Heart disease is the leading cause of death in America, causing one in every four deaths. It’s also a condition faced by some veterans returning home from military duty. Service-related heart conditions, specifically ischemic heart disease—also known as coronary artery disease and coronary heart disease—are recognized by the United States Department of Veterans Affairs (VA). If you meet the requirements set by the VA’s rating schedule, and you can prove a link between your condition and military service, you may be eligible for disability compensation. However, ischemic heart disease is presumptively service connected for veterans exposed to Agent Orange.

To qualify for financial benefits from the VA, your condition must be proven with the proper medical evidence, and you must meet certain other criteria. Because filing for VA disability benefits due to ischemic heart disease can be a long and challenging process, consider hiring a disability attorney to work with you on a claim. It’s helpful to have an attorney who understands the VA application and appeal process and offers you a real chance for getting your claim accepted.

What Is Ischemic Heart Disease?

When a person has ischemic heart disease, he usually suffers bouts of recurring chest discomfort or pain that happen when the heart isn’t getting enough blood. As cholesterol particles in the blood build up on the artery walls that supply blood to the heart, deposits called plaque can form. This plaque causes a narrowing of the arteries and eventually cuts off the blood flow to the heart, reducing the amount of oxygen the heart muscle receives.

Ischemic heart disease may come on right away or develop slowly, depending on how quickly the arteries become blocked. Some people who live with this condition never show symptoms, which can include irregular heartbeats, shortness of breath, weakness, and fatigue.

Certain characteristics put some people more at risk for ischemic heart disease, including:  

  • High blood pressure
  • High cholesterol
  • Smoking
  • Obesity
  • A family history of heart disease
  • Not exercising
  • Advanced age

How the VA Evaluates Ischemic Heart Disease
fatigues and stethoscope

To be eligible for disability benefits, a veteran must be diagnosed with a heart condition through a valid method recognized by the VA. There are generally three types of tests that help provide the VA with the necessary medical evidence to validate your heart condition:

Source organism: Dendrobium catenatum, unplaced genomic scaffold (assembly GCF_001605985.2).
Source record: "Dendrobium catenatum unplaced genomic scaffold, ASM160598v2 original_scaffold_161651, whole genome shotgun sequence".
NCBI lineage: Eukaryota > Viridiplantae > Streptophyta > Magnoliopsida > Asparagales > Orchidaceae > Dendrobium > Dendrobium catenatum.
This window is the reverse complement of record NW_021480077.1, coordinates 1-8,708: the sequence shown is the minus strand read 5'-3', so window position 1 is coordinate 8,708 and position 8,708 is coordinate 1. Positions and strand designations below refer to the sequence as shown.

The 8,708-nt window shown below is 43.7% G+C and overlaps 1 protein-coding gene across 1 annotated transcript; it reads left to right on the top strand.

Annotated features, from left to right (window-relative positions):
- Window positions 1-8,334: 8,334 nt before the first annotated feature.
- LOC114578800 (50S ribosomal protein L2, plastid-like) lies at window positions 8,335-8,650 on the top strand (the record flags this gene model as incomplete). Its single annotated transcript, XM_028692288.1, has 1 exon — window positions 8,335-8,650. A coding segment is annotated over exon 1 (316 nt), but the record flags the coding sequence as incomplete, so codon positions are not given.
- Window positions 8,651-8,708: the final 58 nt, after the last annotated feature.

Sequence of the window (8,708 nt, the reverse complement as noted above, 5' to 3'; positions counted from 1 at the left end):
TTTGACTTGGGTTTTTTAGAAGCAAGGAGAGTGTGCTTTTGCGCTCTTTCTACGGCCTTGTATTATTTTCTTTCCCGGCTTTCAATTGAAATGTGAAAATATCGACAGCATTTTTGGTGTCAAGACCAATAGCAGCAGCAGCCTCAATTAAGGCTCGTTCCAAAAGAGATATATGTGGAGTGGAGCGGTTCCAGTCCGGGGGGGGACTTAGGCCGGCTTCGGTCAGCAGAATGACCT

• Metabolic equivalents (METS) test. Also known as a stress test, the METS evaluation is
    used most often to determine a heart condition and is taken while exercising. Often performed while on a treadmill, this test evaluates your heart’s ability to provide oxygen while you exercise and is considered an indication of how well your heart is functioning. The METS rating is higher if you have more symptoms such as fatigue or dizziness as you exercise at higher levels.
  • Ventricular dysfunction. To measure the severity of your heart condition, a doctor needs to look for left ventricular dysfunction—how your heart’s ventricle releases blood from the heart with each beat. A test called a multigated acquisition (MUGA) scan is used to measure your heart’s ability to pump blood.
  • Episodes of heart failure. If you’ve experienced episodes of congestive heart failure, you need medical evidence to show the frequency and severity of those episodes. If you have can prove that you suffer from these episodes often, you’ll receive a VA higher rating.

The VA evaluates heart disease under several codes in the VA Schedule for Rating Disabilities. For each code, there are different fixed ratings, and your symptoms or episodes will be evaluated against these ratings. To obtain a direct service connection for your ischemic heart disease,  you have to be diagnosed with a heart condition, have evidence that a service incident led to the condition, and supply additional medical evidence that connects the incident with your condition.

It’s important to note that even if you’ve been diagnosed with a heart condition, you must be evaluated using one of the methods defined by the VA; otherwise, you will not be awarded benefits.

We Can Help

If you have ischemic heart disease and want to apply for VA disability, or you’ve applied and your claim was denied, contact Cuddigan Law at (402) 933-5405. We’ll schedule an appointment to discuss your eligibility for benefits.

Sean D. Cuddigan
Connect with me
SSA and VA Disability Attorney in Omaha, Nebraska